We have just suffered a great tragedy, unjustified and unexcused on any political, economic, religious or philosophical grounds. When we have been hurt so deeply, it is probably inherent in our make-up as human beings to want to hurt back. And we are engaged in that now. But it is important, especially now — if the lessons of the past are not to be lost upon us — that we look beyond the pain of the moment to where we want to be as a people, as a society, and as a world community. There is presently much talk of war as the proper response to our tragedy, accepting that still more innocent lives will be lost as a consequence. But if we succumb to that, then the terrorists will have won. They will have changed America, and for the worse.

A wit once observed “If you’re a hammer, every problem looks like a nail.’ If we are now a military “hammer” then our response is predictable. But we are a good people, and we have other tools in our bag. We need to show the rest of the world, and remind ourselves as well, of the other face of America: the America of our ideals, principles, generosity and kindness. It is alive and well. It has served us brilliantly in the past. It has been a major source of our strength through thick and thin, good times and bad.

These are dark times. Some say dark beyond precedent. Maybe, maybe not. Back in 1964 we were just a few years beyond World War II. Much of the planet had been convulsed in that conflict, millions had died, Germany and Japan were our mortal enemies. But after the war through the Marshall Plan in Germany and a similar program in Japan, we helped our former enemies get back to their feet. We guided them in establishing governments consistent with our ideals, and by 1964 an incredible healing had taken place.

My wife and I were safe in our travels, not because the world was perfect and every single soul was safe, but because enough, maybe even most, people felt safe — secure in their physical and material circumstances and with hope. It is here that the idea of a social threshold, critical mass, balance, or tipping point becomes relevant and important. Bullies, tyrants, and plain evil people have always been among us. But they can be, and have been, overcome and their influence reduced to manageable proportions if enough people in a community, or nation, or on a planet feel safe and secure and have hope and push the society across a line and above a level where safety and peace predominate. And the other face of America, the kinder, gentler America spoken of by the elder President Bush, is the proven and best way to tip the balance back to a better safer world.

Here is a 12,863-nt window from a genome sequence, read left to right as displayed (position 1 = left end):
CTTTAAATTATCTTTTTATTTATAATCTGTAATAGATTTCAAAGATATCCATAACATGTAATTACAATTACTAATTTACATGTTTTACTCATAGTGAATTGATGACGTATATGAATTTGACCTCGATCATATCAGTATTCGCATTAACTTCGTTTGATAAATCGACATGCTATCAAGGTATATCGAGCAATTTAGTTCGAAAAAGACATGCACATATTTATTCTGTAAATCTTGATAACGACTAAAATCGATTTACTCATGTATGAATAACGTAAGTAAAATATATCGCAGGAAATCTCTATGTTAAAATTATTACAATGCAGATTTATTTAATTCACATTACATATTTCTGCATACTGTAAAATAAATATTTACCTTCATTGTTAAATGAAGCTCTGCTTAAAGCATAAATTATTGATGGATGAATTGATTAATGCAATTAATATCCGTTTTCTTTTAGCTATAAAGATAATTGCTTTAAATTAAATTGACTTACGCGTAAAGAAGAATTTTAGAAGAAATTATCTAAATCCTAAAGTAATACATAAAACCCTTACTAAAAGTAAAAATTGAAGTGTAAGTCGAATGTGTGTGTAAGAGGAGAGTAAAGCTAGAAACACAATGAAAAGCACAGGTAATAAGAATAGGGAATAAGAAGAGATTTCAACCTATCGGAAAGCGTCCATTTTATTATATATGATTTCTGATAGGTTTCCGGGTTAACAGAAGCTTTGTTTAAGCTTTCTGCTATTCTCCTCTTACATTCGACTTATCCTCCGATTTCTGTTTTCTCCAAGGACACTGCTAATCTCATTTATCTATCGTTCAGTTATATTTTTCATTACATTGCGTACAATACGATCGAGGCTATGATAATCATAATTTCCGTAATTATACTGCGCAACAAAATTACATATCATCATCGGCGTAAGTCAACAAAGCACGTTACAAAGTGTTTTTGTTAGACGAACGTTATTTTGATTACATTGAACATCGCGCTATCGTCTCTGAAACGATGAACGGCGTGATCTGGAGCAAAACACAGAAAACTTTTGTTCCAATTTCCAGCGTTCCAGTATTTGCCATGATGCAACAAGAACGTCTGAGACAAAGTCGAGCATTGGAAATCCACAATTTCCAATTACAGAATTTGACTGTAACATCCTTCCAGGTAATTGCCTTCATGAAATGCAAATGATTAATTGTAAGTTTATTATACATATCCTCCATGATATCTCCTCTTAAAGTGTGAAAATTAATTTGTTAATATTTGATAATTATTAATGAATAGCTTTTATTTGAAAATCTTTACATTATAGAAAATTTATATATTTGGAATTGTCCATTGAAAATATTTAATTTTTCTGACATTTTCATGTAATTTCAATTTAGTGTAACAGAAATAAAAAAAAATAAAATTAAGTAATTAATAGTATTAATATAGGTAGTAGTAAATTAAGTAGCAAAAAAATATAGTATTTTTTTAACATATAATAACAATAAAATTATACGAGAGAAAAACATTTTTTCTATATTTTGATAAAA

We all agree that the perpetrators of September 11th must be stopped and brought to justice. But we, as a people, should insist that this be done in a manner consistent with our ideals and principles. Otherwise the terrorists will have won again and we hide our better, more effective face.

We should commit as much — no, we should commit far more — effort and energy to humanitarian help for the Afghan (and other) people than to military activities. Indeed, the humanitarian activities might even be more effective in accomplishing what we seek than military means. But the essential thing is that we keep our eyes on the goal of a safer, more secure world and measure every action in these trying times against that goal. And we must make sure that our fellow Americans — neighbors, representatives, and others — understand that.

Stu Krebs